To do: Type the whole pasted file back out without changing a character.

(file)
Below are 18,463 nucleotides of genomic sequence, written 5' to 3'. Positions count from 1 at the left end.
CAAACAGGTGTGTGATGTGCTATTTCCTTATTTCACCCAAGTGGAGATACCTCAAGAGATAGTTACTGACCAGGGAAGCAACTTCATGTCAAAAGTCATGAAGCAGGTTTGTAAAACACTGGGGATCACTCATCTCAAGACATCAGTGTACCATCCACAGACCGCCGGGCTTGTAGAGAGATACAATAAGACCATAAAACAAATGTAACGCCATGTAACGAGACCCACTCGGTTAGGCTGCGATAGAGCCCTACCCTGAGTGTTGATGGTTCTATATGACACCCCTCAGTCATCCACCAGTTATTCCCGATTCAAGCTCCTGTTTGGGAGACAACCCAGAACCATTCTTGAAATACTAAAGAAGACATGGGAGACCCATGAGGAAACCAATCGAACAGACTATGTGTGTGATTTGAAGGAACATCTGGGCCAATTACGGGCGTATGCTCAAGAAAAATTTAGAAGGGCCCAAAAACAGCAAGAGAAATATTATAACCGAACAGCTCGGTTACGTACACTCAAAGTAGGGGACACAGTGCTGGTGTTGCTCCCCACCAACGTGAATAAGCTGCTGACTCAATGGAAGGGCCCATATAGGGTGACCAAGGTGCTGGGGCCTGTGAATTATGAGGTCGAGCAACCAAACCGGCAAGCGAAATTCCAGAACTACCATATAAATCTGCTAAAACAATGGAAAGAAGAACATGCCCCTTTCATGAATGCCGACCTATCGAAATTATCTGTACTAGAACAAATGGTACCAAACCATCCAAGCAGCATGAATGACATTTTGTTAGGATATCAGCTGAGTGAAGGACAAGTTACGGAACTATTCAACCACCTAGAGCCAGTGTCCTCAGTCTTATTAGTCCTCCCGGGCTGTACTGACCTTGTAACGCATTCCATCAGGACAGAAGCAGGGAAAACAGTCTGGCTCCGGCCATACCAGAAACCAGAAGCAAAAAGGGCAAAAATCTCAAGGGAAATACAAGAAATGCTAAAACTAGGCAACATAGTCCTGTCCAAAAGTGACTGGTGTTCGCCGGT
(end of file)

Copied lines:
Below are 18,463 nucleotides of genomic sequence, written 5' to 3'. Positions count from 1 at the left end.
CAAACAGGTGTGTGATGTGCTATTTCCTTATTTCACCCAAGTGGAGATACCTCAAGAGATAGTTACTGACCAGGGAAGCAACTTCATGTCAAAAGTCATGAAGCAGGTTTGTAAAACACTGGGGATCACTCATCTCAAGACATCAGTGTACCATCCACAGACCGCCGGGCTTGTAGAGAGATACAATAAGACCATAAAACAAATGTAACGCCATGTAACGAGACCCACTCGGTTAGGCTGCGATAGAGCCCTACCCTGAGTGTTGATGGTTCTATATGACACCCCTCAGTCATCCACCAGTTATTCCCGATTCAAGCTCCTGTTTGGGAGACAACCCAGAACCATTCTTGAAATACTAAAGAAGACATGGGAGACCCATGAGGAAACCAATCGAACAGACTATGTGTGTGATTTGAAGGAACATCTGGGCCAATTACGGGCGTATGCTCAAGAAAAATTTAGAAGGGCCCAAAAACAGCAAGAGAAATATTATAACCGAACAGCTCGGTTACGTACACTCAAAGTAGGGGACACAGTGCTGGTGTTGCTCCCCACCAACGTGAATAAGCTGCTGACTCAATGGAAGGGCCCATATAGGGTGACCAAGGTGCTGGGGCCTGTGAATTATGAGGTCGAGCAACCAAACCGGCAAGCGAAATTCCAGAACTACCATATAAATCTGCTAAAACAATGGAAAGAAGAACATGCCCCTTTCATGAATGCCGACCTATCGAAATTATCTGTACTAGAACAAATGGTACCAAACCATCCAAGCAGCATGAATGACATTTTGTTAGGATATCAGCTGAGTGAAGGACAAGTTACGGAACTATTCAACCACCTAGAGCCAGTGTCCTCAGTCTTATTAGTCCTCCCGGGCTGTACTGACCTTGTAACGCATTCCATCAGGACAGAAGCAGGGAAAACAGTCTGGCTCCGGCCATACCAGAAACCAGAAGCAAAAAGGGCAAAAATCTCAAGGGAAATACAAGAAATGCTAAAACTAGGCAACATAGTCCTGTCCAAAAGTGACTGGTGTTCGCCGGT